The subject of the unusual experiment struggled to escape the restraint. With each movement pain coursed through its body. When the test subject escaped its restraints it moved to the edge of the table and thumped to the floor. A few moments later the researcher conducting the experiment noticed that the specially-bred animal had gone missing. He had no choice but to get down on his hands and knees to search for it. As he crawled down the aisle, he shined a penlight under each table and piece of equipment. At the end of the aisle he stood up and placed his hands on his hips. "Where the hell can that damn thing be?"
When he turned around he saw that his quarry had been behind him all the time. He ran toward it, but before he could get close, it disappeared under a large, immovable, metal examination table. Several attempts to grab it from under the table failed. The researcher realized that to capture the animal unharmed he would have to crawl under the table. He laid flat on his stomach on the cold tile floor and inched his large frame forward.
While the researcher continued his close-quarters pursuit in the claustrophobic space, a mustard-yellow taxicab, spewing a noxious cloud of oily smoke from its exhaust, came to an abrupt stop in front of the Weinstein-Cox Neuroscience Institute. The associate director of the institute's neural cell regeneration lab emerged from the taxi and walked to the building's main entrance. She pulled firmly on the handle of the ornately carved, brass and copper-inlaid door. "Damn. Why can't I remember this door is locked on weekends?"
Dr. Myumi Yukohara tapped a five-digit code into a wall-mounted key pad. A small metal door opened, revealing a palm print scanner. Similar biometric security systems had recently been installed in each of the research institutes affiliated with New York City's Midtown University Hospital. Five seconds after placing her right hand on the palm print facsimile, a blinking green light indicated admission to the institute had been granted. She needed two hands to pull the heavy door open. Once inside, she walked past the unoccupied security desk and took the nearest elevator to her laboratory.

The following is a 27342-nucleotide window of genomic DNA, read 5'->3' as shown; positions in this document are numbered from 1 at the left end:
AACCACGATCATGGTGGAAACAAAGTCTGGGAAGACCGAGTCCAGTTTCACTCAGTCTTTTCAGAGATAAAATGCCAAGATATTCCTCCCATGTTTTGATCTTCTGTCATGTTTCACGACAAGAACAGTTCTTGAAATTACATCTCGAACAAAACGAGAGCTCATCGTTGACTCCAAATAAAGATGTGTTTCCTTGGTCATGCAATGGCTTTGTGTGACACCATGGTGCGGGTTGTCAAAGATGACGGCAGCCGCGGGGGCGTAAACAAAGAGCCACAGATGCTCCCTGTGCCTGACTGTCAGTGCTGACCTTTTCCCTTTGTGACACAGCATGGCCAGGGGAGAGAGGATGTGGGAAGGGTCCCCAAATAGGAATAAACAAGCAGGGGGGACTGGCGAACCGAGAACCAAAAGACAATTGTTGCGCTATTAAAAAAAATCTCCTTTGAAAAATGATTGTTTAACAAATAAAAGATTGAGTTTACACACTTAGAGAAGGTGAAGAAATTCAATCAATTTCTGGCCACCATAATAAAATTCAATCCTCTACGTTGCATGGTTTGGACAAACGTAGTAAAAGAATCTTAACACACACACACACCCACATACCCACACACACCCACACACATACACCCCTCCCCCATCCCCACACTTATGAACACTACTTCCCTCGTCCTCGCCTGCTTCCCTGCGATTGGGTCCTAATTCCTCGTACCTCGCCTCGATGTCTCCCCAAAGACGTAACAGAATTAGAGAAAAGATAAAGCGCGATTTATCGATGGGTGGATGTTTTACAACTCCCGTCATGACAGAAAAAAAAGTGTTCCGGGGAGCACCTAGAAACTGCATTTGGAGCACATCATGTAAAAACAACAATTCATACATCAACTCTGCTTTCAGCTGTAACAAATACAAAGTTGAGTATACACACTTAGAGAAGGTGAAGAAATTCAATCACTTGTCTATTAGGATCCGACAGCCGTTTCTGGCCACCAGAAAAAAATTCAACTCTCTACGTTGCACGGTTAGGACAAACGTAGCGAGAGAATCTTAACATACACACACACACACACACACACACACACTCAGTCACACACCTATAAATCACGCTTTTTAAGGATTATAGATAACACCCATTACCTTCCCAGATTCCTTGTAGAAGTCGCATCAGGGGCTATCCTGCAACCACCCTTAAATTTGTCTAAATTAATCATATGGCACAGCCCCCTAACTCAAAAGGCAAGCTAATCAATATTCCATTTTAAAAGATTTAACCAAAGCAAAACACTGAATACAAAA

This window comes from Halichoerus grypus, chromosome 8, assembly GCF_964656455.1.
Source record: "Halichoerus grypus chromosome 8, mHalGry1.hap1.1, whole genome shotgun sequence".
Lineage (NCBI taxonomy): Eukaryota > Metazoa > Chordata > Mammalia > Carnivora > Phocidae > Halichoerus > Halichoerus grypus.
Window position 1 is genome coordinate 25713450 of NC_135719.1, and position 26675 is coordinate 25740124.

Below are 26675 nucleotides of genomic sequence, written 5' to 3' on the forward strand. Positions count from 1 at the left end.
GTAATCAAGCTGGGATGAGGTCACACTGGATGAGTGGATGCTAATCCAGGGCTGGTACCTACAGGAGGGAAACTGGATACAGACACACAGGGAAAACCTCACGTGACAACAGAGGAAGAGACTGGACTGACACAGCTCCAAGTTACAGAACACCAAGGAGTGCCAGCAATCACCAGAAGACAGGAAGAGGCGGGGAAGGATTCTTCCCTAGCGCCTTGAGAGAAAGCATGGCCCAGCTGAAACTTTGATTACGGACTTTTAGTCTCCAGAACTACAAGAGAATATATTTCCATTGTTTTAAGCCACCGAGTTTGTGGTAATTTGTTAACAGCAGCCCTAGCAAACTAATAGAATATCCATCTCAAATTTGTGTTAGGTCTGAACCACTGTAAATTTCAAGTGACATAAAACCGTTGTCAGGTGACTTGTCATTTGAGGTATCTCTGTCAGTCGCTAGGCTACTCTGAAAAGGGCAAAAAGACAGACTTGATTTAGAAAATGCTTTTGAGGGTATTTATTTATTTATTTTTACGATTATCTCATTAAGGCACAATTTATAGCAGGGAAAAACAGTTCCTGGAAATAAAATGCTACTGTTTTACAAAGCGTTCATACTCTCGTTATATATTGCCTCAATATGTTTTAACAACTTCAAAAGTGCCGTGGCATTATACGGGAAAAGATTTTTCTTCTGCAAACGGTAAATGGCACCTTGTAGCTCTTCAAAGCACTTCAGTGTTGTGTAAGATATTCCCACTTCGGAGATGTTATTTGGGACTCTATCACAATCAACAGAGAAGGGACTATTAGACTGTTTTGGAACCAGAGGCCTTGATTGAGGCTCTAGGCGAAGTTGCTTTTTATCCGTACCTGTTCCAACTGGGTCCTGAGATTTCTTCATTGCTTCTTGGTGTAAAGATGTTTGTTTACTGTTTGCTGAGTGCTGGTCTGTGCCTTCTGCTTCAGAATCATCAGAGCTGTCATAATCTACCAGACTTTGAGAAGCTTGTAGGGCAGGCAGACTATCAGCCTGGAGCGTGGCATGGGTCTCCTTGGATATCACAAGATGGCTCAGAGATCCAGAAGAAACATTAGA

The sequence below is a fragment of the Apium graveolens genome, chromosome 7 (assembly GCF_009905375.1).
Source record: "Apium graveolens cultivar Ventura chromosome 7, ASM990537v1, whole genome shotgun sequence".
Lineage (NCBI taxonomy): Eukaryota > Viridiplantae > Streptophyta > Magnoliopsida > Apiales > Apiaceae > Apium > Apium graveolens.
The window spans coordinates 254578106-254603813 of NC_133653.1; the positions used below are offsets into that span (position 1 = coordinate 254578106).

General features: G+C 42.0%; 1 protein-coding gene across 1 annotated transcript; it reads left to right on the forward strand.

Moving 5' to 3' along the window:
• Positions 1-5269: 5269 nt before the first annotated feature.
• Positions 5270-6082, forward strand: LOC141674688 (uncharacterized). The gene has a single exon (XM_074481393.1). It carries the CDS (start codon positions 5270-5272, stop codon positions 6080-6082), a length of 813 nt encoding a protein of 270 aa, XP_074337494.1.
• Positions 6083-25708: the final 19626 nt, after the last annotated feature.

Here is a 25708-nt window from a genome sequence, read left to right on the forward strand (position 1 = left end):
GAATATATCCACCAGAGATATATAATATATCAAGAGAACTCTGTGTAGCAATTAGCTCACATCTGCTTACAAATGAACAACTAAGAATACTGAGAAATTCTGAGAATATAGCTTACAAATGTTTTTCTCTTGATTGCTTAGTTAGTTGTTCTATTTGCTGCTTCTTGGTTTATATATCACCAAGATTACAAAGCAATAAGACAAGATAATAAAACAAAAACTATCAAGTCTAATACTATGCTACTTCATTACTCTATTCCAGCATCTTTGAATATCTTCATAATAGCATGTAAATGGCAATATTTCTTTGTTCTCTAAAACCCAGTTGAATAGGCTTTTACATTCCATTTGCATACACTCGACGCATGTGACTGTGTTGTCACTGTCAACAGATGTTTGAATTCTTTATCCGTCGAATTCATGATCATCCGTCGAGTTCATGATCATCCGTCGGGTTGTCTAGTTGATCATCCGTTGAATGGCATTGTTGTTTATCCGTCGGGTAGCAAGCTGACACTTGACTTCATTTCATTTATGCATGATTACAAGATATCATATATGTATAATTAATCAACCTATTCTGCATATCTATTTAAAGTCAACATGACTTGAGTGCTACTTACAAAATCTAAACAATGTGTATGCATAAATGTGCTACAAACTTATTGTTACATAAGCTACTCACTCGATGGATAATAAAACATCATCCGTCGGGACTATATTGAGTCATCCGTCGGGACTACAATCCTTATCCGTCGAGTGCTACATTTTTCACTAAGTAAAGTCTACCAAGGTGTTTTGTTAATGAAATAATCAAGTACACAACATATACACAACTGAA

At the door to the lab, Myumi entered the access code into an alphanumeric keypad and pushed it open. To her surprise, the lights were already on. That's unusual, she thought, no one is scheduled to work today. As she reached into the pocket of her jeans for the key to unlock her office door a sound startled her. Fearing someone had made an unauthorized entry into the lab, Myumi turned in the direction of the noise, took a deep breath, and walked quietly down an aisle. She stopped, seeing a pair of red, Converse high-top basketball shoes sticking out from under an examination table.
"Garrett. Is that you under there?"
Startled, Garrett Fielding, the neurosurgeon who had been appointed director of the lab, jerked his head up and hit the underside of the table's bottom shelf. "Ouch! Dammit!"
Myumi exhaled in relief. The voice belonged to Fielding. "I didn't mean to scare you. Did you hurt yourself?"
Fielding grunted, but didn't speak. He wiggled from under the table and stood up, rubbing the back of his head. "I didn't expect you here today. Would you see if I drew blood?" He bent over so she could inspect his scalp.
"It's not bleeding, but you'll probably have a good sized knot. I'll get some ice to reduce the swelling."
"That won't be necessary. I'll be fine." Fielding gingerly probed the throbbing lump.
Myumi shrugged her shoulders. "Okay, have it your way. What were you doing under there?"